My lasting memory from that workshop is of two teachers departing on the last day for Jaffna in an old Morris car from years gone by with the desktop computer for their school on the back seat. They had their computer and they were not leaving without it!
The rest of the computers eventually made their way to the other schools. We kept records of serial numbers which we cross-checked with schools. It was all done correctly and everything ended up where it was intended.
We weren’t sure how the schools would manage the computers, especially as many didn’t have electricity. Two schools pooled their resources and shared a generator, one week about, until one of the teachers persuaded the parents to fundraise to buy their own generator.
That same teacher, like many, was very forward thinking and passionate about her profession. She’d decided to learn Sinhala, the mother tongue of the majority ethnic group in Sri Lanka, believing that being able to bridge the language divide was part of the journey to lasting peace. Trilingualism (English-Tamil-Sinhala, or English-Tamil-Arabic) is not uncommon in some parts of Sri Lanka, for example in Kandy where Tony grew up. Indeed, his trilingual ability was a great asset to us. However, in other parts of the country it’s rare, and in that environment it seemed to us an exceptional aspiration. Language policy in Sri Lanka has shifted several times since Independence and is still a very contested space. Meanwhile, the people learn what they need to in order to communicate and go about their daily lives.
Our accommodation in Kilinochchi was basic but adequate. I think it was mainly used by commercial travellers. Our room at this hotel, accommodating three women, literally opened onto the dining area of the hotel, itself a room not bigger than a large living room in Australia, and full of male travellers who were staying at the hotel. It was embarrassing because we used to string our laundry across the room and felt we had to exit very carefully so it would not be seen.
Tony’s room next door did not suffer the same problems although he said he shared his bathroom with a frog that kept him company there.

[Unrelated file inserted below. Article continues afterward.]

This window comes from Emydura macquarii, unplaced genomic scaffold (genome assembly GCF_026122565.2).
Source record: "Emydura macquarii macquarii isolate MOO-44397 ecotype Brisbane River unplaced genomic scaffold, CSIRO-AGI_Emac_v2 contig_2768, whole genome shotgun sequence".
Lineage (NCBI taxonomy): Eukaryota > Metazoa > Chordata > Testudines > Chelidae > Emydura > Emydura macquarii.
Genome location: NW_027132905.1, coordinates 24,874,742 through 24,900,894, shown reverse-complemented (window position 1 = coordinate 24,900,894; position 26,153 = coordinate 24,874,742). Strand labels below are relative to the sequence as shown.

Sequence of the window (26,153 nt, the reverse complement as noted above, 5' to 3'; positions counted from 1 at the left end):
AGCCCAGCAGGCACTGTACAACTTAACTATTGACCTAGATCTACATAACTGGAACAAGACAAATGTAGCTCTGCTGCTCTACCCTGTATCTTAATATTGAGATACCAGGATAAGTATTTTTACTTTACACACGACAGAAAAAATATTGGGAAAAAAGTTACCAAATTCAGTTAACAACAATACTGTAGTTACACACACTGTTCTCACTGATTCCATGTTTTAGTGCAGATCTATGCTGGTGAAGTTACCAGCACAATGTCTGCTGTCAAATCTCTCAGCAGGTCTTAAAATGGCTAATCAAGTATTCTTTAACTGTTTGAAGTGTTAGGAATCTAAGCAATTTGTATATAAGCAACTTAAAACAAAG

One evening we were invited to dinner at the home of one of the education officials. On that evening, we were all hopeful that the ongoing peace negotiations would ultimately succeed for the benefit of the country as a whole.
And then there were 50
After Kilinochchi, we moved onto Trincomalee to run a similar workshop for the additional 30 schools we had promised to train in the East.
We needed another volunteer teacher for this workshop and had found one online – a young woman who’d been working as a teacher in a remote Indigenous community in northern Australia. We’d never met face to face.
We arrived at our hotel in Trinco and were inspecting our rooms, which all opened onto a large courtyard, under the relaxed and curious gaze of a young woman, sitting outside her own room. It eventually occurred to me that she might be our volunteer. I said, ‘Are you by any chance Lyn?’ So we met for the first time.
Lyn turned out to be a great find and was a huge hit with the teachers, not least because she was young, and they thought she looked like Shane Warne!! We enjoyed our stay at the Sea Lord Hotel, although, as in Kilinochchi, the accommodation was basic. We would spend the evenings before dinner sitting down near the sea wall, drinking beer or Sprite, and talking about the day.
The large yard outside our rooms was also open to a few local cattle who grazed on the bits of grass there. One also left a deposit one morning on Lyn’s doormat. The beds in the hotel had horizontal slat bases which would move around during the night as I tossed and turned. One evening I woke everyone up as several slats actually fell through the base and I ended up in a U-shape myself with the mattress in the middle almost on the floor.
Sadly, only a few months later the Sea Lord was wiped out by the 2004 tsunami.